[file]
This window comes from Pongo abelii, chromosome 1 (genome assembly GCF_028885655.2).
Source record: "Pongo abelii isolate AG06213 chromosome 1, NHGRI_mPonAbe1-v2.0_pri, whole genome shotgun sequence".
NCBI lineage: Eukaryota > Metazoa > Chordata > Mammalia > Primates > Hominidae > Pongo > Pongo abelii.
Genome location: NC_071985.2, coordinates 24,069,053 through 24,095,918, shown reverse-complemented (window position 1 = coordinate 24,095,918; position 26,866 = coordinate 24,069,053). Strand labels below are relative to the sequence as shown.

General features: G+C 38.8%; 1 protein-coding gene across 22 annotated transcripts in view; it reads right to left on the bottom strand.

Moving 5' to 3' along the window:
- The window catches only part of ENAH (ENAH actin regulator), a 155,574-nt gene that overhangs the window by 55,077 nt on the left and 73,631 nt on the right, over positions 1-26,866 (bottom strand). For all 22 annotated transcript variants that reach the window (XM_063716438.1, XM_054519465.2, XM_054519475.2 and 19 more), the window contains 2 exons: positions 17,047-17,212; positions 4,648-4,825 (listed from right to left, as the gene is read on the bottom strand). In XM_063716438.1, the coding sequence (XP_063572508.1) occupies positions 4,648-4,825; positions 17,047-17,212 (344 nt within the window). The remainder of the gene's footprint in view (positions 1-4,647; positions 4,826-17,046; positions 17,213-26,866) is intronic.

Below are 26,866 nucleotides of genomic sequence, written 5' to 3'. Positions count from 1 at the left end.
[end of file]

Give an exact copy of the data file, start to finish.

This window comes from Pongo abelii, chromosome 1 (genome assembly GCF_028885655.2).
Source record: "Pongo abelii isolate AG06213 chromosome 1, NHGRI_mPonAbe1-v2.0_pri, whole genome shotgun sequence".
NCBI lineage: Eukaryota > Metazoa > Chordata > Mammalia > Primates > Hominidae > Pongo > Pongo abelii.
Genome location: NC_071985.2, coordinates 24,069,053 through 24,095,918, shown reverse-complemented (window position 1 = coordinate 24,095,918; position 26,866 = coordinate 24,069,053). Strand labels below are relative to the sequence as shown.

General features: G+C 38.8%; 1 protein-coding gene across 22 annotated transcripts in view; it reads right to left on the bottom strand.

Moving 5' to 3' along the window:
- The window catches only part of ENAH (ENAH actin regulator), a 155,574-nt gene that overhangs the window by 55,077 nt on the left and 73,631 nt on the right, over positions 1-26,866 (bottom strand). For all 22 annotated transcript variants that reach the window (XM_063716438.1, XM_054519465.2, XM_054519475.2 and 19 more), the window contains 2 exons: positions 17,047-17,212; positions 4,648-4,825 (listed from right to left, as the gene is read on the bottom strand). In XM_063716438.1, the coding sequence (XP_063572508.1) occupies positions 4,648-4,825; positions 17,047-17,212 (344 nt within the window). The remainder of the gene's footprint in view (positions 1-4,647; positions 4,826-17,046; positions 17,213-26,866) is intronic.

Below are 26,866 nucleotides of genomic sequence, written 5' to 3'. Positions count from 1 at the left end.